Often political discourse in Africa is dominated by a sea of slogans. These words have the ability to inspire others by evoking a positive emotional response; however, words without deeds are meaningless, and we rarely get clarity on the definition of these buzzwords.
Some of the terms widely used by politicians and academics include African Renaissance, Pan-Africanism, Agenda 2063, Intra-African Trade, Silencing the Guns, etc. Therefore, inventing practical terminologies that resonate with the general population is essential to keep the aspirations of citizens intact.
As a youth movement leader and political activist, I was intimately involved in the transition from the Organization of African Unity (OAU) to the African Union (AU). Since then, I have advocated for African political union and opposed dependence on foreign aid. My fundamental worldview, which has been shaped by empiricism, however, has not changed significantly since my beginnings and is still based on these beliefs.
I believe it is of paramount importance to gain a fundamental understanding of the philosophical assertions of ‘African Renaissance’, ‘Regionalism’ and the African Continental Free Trade Area (AfCFTA). Likewise, understanding “divergence and convergence” on the subject can provide a clearer picture of where we are now and where we are heading.
In this context, it is essential to keep in mind that the AfCFTA is the result of political agency, while the African Renaissance and regionalism remain philosophical rhythms. Although African Renaissance and regionalism have not become synonymous with political behavior, they can be used to fortify Africa’s institutional and cultural foundations.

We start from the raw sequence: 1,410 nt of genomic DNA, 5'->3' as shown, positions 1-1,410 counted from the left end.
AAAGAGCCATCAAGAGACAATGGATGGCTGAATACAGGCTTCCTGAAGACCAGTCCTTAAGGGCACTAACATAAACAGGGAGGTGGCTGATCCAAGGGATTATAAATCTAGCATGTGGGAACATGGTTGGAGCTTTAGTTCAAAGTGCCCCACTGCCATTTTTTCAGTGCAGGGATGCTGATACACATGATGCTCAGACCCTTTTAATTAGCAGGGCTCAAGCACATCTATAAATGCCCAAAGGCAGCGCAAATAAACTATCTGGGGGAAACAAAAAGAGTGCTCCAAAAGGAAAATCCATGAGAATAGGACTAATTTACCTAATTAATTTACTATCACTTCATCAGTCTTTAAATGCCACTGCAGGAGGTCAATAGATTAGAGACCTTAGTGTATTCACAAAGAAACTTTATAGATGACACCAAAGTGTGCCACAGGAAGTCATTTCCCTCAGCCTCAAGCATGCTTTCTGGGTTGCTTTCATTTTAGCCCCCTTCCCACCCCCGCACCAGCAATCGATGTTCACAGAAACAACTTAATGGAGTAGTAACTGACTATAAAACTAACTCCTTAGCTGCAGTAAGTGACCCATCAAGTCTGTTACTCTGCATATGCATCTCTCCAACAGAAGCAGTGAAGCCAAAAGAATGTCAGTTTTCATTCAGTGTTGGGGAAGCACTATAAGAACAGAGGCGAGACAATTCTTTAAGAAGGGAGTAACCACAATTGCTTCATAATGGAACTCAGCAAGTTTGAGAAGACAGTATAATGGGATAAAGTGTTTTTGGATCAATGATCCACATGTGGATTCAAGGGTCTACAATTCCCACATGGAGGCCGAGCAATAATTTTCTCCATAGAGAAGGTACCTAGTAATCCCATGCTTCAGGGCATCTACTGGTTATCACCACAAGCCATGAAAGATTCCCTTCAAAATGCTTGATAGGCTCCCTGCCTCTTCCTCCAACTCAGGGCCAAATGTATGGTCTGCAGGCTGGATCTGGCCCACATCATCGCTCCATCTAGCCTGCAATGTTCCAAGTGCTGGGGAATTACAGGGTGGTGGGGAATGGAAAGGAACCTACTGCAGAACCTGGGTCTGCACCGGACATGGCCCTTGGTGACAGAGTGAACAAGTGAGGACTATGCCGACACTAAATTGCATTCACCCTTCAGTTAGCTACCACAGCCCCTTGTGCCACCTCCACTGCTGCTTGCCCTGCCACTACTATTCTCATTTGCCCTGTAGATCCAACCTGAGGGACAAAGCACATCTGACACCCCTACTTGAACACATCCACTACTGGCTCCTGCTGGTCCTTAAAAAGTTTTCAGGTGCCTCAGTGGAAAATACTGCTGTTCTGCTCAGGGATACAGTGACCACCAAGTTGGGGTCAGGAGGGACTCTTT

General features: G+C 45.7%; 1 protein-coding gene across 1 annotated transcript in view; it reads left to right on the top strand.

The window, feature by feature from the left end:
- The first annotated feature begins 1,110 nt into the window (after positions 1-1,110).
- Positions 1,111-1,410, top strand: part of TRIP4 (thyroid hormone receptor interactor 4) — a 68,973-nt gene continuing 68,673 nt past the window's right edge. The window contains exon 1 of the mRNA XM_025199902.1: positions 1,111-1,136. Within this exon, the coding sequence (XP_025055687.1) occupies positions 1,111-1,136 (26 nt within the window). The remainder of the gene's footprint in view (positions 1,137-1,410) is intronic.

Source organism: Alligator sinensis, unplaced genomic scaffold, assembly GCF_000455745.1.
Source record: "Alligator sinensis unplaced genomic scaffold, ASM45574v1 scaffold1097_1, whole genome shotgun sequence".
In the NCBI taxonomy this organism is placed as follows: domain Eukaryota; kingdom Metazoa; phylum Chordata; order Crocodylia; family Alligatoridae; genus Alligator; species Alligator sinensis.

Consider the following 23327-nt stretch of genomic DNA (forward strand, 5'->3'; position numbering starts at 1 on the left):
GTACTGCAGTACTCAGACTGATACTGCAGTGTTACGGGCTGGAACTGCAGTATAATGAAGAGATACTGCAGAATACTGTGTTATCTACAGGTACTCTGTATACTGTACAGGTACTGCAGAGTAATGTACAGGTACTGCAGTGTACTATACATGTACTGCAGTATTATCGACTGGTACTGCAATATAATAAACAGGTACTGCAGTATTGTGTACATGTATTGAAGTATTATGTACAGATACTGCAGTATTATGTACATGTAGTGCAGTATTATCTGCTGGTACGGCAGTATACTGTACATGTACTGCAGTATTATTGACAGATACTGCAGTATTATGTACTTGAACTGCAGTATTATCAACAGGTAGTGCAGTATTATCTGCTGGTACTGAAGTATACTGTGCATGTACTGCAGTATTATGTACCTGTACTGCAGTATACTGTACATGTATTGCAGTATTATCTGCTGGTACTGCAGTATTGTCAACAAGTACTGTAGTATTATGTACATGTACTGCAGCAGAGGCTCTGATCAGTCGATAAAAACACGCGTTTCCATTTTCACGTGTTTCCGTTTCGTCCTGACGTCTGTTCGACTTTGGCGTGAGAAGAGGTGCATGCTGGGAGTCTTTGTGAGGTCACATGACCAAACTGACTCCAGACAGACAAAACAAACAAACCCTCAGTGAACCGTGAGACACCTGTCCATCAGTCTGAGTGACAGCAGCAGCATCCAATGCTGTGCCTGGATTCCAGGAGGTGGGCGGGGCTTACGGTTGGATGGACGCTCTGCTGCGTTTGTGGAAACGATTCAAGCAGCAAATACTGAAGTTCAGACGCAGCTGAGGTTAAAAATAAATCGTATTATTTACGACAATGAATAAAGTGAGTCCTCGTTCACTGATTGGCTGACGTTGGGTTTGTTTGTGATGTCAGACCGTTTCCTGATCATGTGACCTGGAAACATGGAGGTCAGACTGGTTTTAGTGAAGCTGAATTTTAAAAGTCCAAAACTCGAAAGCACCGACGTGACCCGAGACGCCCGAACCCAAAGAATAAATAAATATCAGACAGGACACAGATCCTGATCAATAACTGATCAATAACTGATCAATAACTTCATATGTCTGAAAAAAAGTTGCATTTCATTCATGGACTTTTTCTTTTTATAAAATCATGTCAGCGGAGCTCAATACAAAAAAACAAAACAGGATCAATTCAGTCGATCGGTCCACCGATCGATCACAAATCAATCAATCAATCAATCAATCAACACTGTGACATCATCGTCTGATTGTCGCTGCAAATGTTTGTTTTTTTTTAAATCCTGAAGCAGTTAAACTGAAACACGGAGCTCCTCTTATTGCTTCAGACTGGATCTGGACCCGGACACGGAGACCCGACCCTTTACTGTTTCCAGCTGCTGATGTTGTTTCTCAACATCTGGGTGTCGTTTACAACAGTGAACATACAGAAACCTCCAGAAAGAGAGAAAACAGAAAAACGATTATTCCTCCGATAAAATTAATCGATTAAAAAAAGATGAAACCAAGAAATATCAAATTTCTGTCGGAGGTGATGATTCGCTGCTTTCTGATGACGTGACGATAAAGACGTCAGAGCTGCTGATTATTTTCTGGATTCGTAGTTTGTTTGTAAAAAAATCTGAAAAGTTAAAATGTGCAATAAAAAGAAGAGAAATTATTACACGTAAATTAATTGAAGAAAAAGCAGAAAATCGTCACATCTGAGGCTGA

There is a significant gap in our understanding of how political conduct in Africa is influenced by its context and how context, in turn, shapes and influences conduct and action.
For this reason, it is crucial to define the term “African Renaissance” and dispel common misconceptions about what it means from the outset. What is meant by “African Renaissance”?
Simply put, I wonder if the “African Renaissance” refers to a period of postcolonial African socio-economic and political order or of spiritual renewal, consciousness and revisionism.
There is a moral dilemma that we must pose to all Africans. Are we imitating the European Renaissance that occurred between the 15th and 16th centuries? The European Renaissance bridged the Middle Ages and the modern era by reviving and improving the ideas and works of ancient antiquity. Comparing these facts, one can only speculate what African leaders had in mind when they engineered the African Renaissance.
Unsurprisingly, African thinkers have attempted to refute or substantiate this claim. Cheikh Anta Diop, Fantu Cheru, Ngugi Wa, Thandika Mkandawire, Sabelo, Pixley Seme and Asante are notable examples. Some African scholars have argued for a specific definition of the “African Renaissance Way”, while others have reinterpreted the term within a broader African framework.
Bear in mind that a similar difficulty arose when trying to define Pan-Africanism. We are all aware that other regional identities, such as pan-Europeanism, pan-Arabism and others, existed before pan-Africanism. For this reason, Pan-Africanism is not a uniquely African phenomenon. Therefore, the rise and fall of “PANISM” must be studied thoroughly, with the survival of Pan-Africanism being the only notable exception.